File photo of Australian PM Scott Morrison. Photograph:( AFP )
'My government acknowledges that we must accept the facts of climate change, address it, and we do so with cool heads not just impassioned hearts,' said Prime Minister Scott Morrison
The Australian government on Monday announced a climate change plan injection of $1.4 billion over 10 years to reduce the country’s emissions by 2030.
"My government acknowledges that we must accept the facts of climate change, address it, and we do so with cool heads not just impassioned hearts," said Prime Minister Scott Morrison, who insisted that Australians don’t have to choose between the economy and the environment.
The Climate Solutions Fund, which is an extension of the Emissions Reduction Fund created in 2014 by then-prime minister Tony Abbott when he abolished carbon tax, aims to reduce emissions by 26-28 per cent by 2030.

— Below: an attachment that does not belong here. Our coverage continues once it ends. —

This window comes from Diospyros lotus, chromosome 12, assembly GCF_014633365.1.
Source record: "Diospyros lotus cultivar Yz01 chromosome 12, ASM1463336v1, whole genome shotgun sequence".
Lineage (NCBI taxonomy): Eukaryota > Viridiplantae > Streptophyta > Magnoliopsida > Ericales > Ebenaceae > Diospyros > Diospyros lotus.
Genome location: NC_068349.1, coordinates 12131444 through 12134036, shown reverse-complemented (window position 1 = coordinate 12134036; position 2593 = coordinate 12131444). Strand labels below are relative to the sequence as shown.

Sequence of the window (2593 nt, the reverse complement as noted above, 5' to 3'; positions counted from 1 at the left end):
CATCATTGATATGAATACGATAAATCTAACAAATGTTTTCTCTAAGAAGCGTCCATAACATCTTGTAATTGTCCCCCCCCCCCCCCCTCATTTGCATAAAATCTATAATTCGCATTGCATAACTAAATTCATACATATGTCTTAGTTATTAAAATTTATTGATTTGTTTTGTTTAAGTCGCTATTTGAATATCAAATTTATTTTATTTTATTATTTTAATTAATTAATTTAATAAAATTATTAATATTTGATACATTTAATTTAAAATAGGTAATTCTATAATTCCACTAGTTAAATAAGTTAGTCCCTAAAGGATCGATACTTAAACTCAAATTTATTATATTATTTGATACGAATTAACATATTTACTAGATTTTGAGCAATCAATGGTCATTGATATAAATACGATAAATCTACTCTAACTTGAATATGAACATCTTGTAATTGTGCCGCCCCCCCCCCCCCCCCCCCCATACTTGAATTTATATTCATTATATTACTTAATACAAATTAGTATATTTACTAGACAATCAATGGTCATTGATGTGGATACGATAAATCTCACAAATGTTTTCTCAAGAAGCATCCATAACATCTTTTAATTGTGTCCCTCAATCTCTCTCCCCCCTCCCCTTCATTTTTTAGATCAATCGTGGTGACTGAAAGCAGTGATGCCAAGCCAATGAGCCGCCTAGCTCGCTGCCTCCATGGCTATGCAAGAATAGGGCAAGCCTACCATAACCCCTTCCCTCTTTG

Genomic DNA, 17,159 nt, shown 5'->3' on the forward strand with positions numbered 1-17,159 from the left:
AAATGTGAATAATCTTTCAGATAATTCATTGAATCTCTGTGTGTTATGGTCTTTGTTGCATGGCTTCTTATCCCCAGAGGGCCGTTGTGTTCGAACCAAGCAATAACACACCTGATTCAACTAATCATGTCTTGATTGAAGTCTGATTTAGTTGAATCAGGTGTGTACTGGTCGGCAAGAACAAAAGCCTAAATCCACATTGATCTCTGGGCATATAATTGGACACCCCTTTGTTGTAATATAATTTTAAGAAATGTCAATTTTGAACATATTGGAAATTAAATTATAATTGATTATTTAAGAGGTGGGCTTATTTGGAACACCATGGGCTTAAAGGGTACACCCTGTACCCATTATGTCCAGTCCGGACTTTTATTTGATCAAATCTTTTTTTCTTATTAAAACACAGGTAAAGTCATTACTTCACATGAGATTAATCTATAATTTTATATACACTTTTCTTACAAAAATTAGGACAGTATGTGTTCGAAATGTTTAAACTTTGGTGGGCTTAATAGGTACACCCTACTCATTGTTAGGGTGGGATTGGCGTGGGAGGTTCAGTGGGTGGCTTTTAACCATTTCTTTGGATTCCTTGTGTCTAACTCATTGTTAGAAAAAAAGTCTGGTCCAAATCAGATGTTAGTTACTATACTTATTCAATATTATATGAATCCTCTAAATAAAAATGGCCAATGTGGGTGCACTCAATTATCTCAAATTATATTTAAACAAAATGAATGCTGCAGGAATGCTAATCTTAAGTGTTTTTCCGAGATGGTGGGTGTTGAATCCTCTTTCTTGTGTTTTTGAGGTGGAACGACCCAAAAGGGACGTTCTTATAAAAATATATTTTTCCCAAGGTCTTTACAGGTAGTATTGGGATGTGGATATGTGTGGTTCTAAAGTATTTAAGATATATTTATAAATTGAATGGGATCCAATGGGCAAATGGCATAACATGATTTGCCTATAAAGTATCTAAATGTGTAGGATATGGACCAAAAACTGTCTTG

This fund will finance local governments, businesses and ranchers to implement vegetation projects to reduce fires or replace their lighting and cooling systems.
The measure was described as "too little, too late" by the Climate Council, an independent body created following the dissolution of a government climate commission ordered by Abbott, one of Australia's advocates of coal production.
"The Federal Government has failed to tackle climate change because it has not focused on reducing our reliance on fossil fuels, particularly in sectors like electricity and transport,” said the council's executive director, Amanda McKenzie in a statement.
"Australia continues to spew more and more pollution into the atmosphere," McKenzie said.
“Mr Morrison continues to use the same disingenuous language claiming that Australia will meet its Paris climate targets “at a canter."
“When it comes to dealing with climate change, we haven’t even saddled the horse. The government’s own projections show we are not on track to meet our targets,” said McKenzie.
Morrison made the announcement amid differences in the Liberal Party over energy policies and less than three months before the next elections, in which the high cost of electricity, largely generated with coal, is one of the major concerns of voters.
Differences over energy policies have been key in the fall of several prime ministers in the last decade, both Labor and Liberal, in a country that is one of the world's major polluters per capita and with a delay in the transition to clean energy.